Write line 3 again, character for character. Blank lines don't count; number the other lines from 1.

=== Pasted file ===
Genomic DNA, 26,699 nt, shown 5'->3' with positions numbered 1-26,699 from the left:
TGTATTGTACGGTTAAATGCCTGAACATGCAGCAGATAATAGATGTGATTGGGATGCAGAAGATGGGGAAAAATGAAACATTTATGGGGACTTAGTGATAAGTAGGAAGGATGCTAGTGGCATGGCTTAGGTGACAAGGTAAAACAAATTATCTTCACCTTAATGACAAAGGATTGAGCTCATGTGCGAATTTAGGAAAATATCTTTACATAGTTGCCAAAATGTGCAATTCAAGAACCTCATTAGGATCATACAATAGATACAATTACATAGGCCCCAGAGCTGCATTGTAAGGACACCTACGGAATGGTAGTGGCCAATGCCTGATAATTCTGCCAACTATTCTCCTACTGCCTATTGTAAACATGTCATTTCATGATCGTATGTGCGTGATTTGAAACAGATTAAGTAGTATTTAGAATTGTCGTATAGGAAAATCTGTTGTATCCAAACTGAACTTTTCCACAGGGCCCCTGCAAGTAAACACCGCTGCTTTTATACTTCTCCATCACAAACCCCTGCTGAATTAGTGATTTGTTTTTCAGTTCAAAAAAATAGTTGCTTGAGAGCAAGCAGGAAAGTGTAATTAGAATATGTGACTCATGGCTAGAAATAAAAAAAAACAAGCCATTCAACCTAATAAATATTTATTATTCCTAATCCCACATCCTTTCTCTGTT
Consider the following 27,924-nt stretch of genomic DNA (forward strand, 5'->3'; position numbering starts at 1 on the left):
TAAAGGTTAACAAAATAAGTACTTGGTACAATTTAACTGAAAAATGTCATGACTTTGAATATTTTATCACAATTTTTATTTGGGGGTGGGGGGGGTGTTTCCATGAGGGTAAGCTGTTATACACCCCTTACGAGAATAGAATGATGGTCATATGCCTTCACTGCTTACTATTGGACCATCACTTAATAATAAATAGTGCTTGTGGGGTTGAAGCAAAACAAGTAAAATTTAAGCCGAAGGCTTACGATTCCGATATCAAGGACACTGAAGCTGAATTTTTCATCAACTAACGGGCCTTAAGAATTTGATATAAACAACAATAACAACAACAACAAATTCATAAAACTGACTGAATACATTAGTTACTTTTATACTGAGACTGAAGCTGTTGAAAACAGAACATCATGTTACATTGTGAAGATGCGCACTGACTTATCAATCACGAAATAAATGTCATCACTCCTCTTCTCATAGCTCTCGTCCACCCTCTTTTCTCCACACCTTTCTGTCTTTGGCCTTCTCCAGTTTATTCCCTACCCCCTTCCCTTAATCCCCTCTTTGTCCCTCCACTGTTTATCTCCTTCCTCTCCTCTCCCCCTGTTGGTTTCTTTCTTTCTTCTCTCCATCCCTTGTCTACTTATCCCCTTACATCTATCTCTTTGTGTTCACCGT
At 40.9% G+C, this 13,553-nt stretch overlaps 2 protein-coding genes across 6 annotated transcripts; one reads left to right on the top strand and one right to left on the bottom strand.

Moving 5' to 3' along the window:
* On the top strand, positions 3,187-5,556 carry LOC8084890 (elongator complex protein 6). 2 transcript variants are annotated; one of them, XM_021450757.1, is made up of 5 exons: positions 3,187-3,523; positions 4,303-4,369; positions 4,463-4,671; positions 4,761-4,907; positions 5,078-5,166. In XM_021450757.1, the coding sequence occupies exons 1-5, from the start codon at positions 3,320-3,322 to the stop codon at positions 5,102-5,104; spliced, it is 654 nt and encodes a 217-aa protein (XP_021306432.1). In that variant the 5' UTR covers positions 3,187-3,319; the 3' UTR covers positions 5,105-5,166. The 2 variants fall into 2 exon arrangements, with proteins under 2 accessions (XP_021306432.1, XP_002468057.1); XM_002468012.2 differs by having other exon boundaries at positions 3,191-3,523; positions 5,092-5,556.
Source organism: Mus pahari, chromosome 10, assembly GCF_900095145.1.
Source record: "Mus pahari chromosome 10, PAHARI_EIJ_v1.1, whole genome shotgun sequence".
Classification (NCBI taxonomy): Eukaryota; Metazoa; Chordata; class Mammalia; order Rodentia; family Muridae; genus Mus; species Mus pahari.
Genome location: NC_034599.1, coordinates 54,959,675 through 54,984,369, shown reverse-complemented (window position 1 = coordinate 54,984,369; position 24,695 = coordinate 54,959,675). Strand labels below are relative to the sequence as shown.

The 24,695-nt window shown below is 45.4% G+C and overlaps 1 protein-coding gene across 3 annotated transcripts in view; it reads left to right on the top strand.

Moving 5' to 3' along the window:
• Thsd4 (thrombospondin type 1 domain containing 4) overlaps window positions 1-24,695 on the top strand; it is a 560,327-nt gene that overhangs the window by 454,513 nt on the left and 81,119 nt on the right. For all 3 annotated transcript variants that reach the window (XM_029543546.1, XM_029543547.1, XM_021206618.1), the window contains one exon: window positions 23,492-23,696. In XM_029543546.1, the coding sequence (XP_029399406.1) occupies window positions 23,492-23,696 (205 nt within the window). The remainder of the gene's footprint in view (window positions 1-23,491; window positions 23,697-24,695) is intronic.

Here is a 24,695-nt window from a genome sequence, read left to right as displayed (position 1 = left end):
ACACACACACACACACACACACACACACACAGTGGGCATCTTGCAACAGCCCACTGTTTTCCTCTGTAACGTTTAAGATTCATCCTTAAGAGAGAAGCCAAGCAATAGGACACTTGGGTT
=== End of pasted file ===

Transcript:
Consider the following 27,924-nt stretch of genomic DNA (forward strand, 5'->3'; position numbering starts at 1 on the left):